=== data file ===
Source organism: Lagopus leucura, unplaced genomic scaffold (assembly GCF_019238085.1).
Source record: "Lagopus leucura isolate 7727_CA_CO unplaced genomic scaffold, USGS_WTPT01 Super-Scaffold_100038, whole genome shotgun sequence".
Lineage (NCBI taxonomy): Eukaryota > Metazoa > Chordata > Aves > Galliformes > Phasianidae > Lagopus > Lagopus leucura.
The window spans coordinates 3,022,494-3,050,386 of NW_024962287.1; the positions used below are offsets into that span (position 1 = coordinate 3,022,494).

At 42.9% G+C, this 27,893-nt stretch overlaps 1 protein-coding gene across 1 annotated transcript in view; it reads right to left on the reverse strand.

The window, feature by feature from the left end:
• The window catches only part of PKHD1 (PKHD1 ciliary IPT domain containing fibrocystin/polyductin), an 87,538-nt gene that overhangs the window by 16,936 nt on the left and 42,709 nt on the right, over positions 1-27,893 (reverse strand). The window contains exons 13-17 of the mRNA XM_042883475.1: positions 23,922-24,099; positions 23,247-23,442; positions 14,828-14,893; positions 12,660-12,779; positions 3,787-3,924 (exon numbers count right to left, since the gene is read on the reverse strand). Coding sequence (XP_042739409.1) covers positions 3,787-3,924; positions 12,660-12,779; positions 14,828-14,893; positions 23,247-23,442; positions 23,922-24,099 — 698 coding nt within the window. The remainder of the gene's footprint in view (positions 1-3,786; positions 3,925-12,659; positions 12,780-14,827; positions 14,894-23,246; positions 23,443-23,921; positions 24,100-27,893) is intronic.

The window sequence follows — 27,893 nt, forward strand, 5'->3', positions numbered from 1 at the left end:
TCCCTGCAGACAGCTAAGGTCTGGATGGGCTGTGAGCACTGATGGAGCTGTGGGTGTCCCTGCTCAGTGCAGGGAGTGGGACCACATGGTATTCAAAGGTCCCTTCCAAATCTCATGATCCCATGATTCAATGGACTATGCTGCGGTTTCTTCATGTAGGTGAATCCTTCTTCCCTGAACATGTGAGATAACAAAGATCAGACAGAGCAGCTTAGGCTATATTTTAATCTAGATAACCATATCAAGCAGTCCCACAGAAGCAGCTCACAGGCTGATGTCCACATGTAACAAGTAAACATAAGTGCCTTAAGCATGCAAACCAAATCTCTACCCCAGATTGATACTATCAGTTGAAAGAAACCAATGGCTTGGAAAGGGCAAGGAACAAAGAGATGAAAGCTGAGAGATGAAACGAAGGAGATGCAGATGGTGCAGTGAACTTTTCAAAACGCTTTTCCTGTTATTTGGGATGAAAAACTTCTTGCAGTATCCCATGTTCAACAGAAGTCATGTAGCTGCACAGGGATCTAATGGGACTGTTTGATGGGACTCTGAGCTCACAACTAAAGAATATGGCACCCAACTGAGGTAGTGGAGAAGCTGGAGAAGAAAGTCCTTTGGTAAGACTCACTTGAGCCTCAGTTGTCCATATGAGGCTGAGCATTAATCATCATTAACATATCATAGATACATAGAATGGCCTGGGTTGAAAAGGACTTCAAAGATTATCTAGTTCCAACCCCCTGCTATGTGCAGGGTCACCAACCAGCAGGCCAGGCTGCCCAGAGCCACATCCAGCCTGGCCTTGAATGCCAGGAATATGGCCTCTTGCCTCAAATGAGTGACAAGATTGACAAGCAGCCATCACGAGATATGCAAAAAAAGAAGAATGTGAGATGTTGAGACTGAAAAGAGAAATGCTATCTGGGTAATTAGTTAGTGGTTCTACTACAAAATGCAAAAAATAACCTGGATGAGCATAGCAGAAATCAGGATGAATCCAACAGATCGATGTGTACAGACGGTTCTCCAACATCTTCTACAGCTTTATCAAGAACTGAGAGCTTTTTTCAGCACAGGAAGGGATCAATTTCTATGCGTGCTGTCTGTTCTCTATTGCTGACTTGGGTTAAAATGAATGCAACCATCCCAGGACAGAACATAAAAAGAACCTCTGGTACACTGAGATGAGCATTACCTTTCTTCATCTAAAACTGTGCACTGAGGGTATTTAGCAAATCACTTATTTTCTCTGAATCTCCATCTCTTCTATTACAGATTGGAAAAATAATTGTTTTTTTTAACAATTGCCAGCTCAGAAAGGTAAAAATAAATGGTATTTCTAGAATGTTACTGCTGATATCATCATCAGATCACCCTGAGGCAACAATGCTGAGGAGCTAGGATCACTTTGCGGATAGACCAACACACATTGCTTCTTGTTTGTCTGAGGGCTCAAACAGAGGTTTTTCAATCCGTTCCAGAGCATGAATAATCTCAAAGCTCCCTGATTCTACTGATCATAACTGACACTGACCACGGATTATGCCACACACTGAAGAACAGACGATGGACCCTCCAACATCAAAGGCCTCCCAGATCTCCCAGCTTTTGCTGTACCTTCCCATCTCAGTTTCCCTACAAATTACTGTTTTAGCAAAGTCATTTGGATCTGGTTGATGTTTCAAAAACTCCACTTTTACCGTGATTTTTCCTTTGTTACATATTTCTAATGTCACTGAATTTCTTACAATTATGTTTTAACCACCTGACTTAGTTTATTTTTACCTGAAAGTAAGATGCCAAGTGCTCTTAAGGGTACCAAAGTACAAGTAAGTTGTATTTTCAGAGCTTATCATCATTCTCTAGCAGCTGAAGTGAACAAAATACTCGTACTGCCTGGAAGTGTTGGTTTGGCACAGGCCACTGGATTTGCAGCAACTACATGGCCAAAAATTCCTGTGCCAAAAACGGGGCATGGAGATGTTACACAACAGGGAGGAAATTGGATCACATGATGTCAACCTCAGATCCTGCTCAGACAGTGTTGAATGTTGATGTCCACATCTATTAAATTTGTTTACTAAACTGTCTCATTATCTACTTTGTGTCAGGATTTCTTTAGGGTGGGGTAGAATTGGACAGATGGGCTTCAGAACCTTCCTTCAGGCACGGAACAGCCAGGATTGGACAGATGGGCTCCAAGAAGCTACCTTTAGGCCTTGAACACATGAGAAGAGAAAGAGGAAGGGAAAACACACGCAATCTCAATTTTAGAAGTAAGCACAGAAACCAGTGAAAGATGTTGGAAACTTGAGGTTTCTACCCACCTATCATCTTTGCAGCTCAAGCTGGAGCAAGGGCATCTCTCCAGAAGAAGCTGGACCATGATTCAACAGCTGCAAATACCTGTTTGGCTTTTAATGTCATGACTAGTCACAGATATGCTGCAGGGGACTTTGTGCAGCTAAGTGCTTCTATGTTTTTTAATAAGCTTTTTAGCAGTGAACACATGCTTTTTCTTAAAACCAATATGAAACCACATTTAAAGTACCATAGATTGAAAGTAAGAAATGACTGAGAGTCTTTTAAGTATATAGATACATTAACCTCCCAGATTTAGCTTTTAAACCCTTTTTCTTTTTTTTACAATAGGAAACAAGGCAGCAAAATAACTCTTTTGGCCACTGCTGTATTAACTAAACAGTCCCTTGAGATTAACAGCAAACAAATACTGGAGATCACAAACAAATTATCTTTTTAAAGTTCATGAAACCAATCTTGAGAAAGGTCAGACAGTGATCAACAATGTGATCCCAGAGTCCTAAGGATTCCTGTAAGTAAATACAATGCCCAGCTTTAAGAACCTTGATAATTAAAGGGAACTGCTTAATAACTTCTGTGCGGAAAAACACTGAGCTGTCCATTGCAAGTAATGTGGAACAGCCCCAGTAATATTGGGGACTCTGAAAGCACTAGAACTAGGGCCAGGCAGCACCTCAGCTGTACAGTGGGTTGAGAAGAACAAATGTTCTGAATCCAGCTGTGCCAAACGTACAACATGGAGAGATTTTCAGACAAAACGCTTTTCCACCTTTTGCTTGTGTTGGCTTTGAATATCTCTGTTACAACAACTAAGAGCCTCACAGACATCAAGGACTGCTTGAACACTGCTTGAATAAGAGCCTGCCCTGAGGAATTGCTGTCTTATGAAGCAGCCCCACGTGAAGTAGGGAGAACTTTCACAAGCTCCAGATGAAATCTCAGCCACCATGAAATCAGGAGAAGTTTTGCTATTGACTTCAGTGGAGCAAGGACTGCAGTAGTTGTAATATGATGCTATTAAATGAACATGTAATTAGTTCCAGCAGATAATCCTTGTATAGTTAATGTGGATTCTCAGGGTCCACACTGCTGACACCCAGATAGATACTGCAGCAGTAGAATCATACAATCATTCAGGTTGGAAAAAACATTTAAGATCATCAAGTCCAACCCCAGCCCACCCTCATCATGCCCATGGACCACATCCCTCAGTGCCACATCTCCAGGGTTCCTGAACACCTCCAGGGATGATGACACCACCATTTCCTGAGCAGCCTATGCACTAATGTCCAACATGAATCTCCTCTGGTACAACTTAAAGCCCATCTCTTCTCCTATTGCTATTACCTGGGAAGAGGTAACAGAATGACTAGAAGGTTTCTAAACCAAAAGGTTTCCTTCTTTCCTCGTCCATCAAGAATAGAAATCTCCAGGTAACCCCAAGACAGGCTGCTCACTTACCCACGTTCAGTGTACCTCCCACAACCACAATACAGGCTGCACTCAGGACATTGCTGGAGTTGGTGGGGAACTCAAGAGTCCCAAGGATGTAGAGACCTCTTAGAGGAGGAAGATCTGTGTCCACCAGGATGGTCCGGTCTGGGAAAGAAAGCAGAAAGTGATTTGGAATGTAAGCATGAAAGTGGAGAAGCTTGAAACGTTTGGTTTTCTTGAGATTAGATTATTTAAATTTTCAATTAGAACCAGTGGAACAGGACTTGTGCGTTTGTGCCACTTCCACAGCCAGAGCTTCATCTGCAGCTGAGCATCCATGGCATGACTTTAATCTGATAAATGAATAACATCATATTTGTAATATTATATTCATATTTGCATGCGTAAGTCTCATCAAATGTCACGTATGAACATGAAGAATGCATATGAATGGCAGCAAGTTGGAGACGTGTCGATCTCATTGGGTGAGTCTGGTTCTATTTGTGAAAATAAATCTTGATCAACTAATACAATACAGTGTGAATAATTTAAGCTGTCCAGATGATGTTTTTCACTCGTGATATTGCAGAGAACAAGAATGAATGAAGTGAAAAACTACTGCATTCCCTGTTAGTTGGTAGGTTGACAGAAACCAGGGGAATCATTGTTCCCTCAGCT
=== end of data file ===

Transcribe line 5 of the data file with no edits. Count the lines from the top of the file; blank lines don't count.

At 42.9% G+C, this 27,893-nt stretch overlaps 1 protein-coding gene across 1 annotated transcript in view; it reads right to left on the reverse strand.